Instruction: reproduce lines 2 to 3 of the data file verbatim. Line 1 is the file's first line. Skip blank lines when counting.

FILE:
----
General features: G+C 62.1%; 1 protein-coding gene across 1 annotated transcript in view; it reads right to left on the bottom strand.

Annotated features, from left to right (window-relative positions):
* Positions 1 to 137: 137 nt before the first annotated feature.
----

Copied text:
Annotated features, from left to right (window-relative positions):
* Positions 1 to 137: 137 nt before the first annotated feature.